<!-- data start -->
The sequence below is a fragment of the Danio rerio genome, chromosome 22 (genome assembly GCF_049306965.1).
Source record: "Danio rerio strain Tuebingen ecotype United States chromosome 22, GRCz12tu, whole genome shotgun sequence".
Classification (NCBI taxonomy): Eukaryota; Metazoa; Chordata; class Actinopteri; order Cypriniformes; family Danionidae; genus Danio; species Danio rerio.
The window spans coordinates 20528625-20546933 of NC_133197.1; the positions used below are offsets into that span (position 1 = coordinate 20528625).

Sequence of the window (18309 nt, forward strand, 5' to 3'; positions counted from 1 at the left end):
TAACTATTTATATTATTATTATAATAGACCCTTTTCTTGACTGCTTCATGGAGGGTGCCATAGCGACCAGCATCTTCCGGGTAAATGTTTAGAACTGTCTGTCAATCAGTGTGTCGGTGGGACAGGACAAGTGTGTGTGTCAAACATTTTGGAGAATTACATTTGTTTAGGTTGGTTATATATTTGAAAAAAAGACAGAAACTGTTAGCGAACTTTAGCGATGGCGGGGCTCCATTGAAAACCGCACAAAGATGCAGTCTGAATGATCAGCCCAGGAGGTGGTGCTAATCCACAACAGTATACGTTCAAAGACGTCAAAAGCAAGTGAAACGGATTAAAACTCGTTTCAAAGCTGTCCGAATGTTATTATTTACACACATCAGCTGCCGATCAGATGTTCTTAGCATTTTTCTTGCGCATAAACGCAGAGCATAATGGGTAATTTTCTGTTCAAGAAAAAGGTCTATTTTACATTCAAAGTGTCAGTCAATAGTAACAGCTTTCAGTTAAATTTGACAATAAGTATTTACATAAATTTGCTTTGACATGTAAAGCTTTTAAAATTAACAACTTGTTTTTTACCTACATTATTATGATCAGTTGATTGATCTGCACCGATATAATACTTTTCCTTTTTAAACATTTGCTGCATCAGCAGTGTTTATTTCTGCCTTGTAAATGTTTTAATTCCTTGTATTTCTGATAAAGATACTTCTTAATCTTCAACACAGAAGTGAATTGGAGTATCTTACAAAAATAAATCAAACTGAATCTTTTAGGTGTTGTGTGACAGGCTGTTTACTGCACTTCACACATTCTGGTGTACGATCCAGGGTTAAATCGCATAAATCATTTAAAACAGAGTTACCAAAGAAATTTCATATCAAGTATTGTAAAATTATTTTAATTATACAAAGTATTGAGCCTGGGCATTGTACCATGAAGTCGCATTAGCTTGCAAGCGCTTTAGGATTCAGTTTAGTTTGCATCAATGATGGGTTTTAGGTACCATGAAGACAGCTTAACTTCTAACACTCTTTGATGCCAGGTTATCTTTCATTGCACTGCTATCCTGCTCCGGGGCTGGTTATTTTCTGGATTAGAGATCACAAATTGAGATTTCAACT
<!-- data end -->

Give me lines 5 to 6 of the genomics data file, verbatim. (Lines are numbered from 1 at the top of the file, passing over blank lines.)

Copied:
Sequence of the window (18309 nt, forward strand, 5' to 3'; positions counted from 1 at the left end):
TAACTATTTATATTATTATTATAATAGACCCTTTTCTTGACTGCTTCATGGAGGGTGCCATAGCGACCAGCATCTTCCGGGTAAATGTTTAGAACTGTCTGTCAATCAGTGTGTCGGTGGGACAGGACAAGTGTGTGTGTCAAACATTTTGGAGAATTACATTTGTTTAGGTTGGTTATATATTTGAAAAAAAGACAGAAACTGTTAGCGAACTTTAGCGATGGCGGGGCTCCATTGAAAACCGCACAAAGATGCAGTCTGAATGATCAGCCCAGGAGGTGGTGCTAATCCACAACAGTATACGTTCAAAGACGTCAAAAGCAAGTGAAACGGATTAAAACTCGTTTCAAAGCTGTCCGAATGTTATTATTTACACACATCAGCTGCCGATCAGATGTTCTTAGCATTTTTCTTGCGCATAAACGCAGAGCATAATGGGTAATTTTCTGTTCAAGAAAAAGGTCTATTTTACATTCAAAGTGTCAGTCAATAGTAACAGCTTTCAGTTAAATTTGACAATAAGTATTTACATAAATTTGCTTTGACATGTAAAGCTTTTAAAATTAACAACTTGTTTTTTACCTACATTATTATGATCAGTTGATTGATCTGCACCGATATAATACTTTTCCTTTTTAAACATTTGCTGCATCAGCAGTGTTTATTTCTGCCTTGTAAATGTTTTAATTCCTTGTATTTCTGATAAAGATACTTCTTAATCTTCAACACAGAAGTGAATTGGAGTATCTTACAAAAATAAATCAAACTGAATCTTTTAGGTGTTGTGTGACAGGCTGTTTACTGCACTTCACACATTCTGGTGTACGATCCAGGGTTAAATCGCATAAATCATTTAAAACAGAGTTACCAAAGAAATTTCATATCAAGTATTGTAAAATTATTTTAATTATACAAAGTATTGAGCCTGGGCATTGTACCATGAAGTCGCATTAGCTTGCAAGCGCTTTAGGATTCAGTTTAGTTTGCATCAATGATGGGTTTTAGGTACCATGAAGACAGCTTAACTTCTAACACTCTTTGATGCCAGGTTATCTTTCATTGCACTGCTATCCTGCTCCGGGGCTGGTTATTTTCTGGATTAGAGATCACAAATTGAGATTTCAACT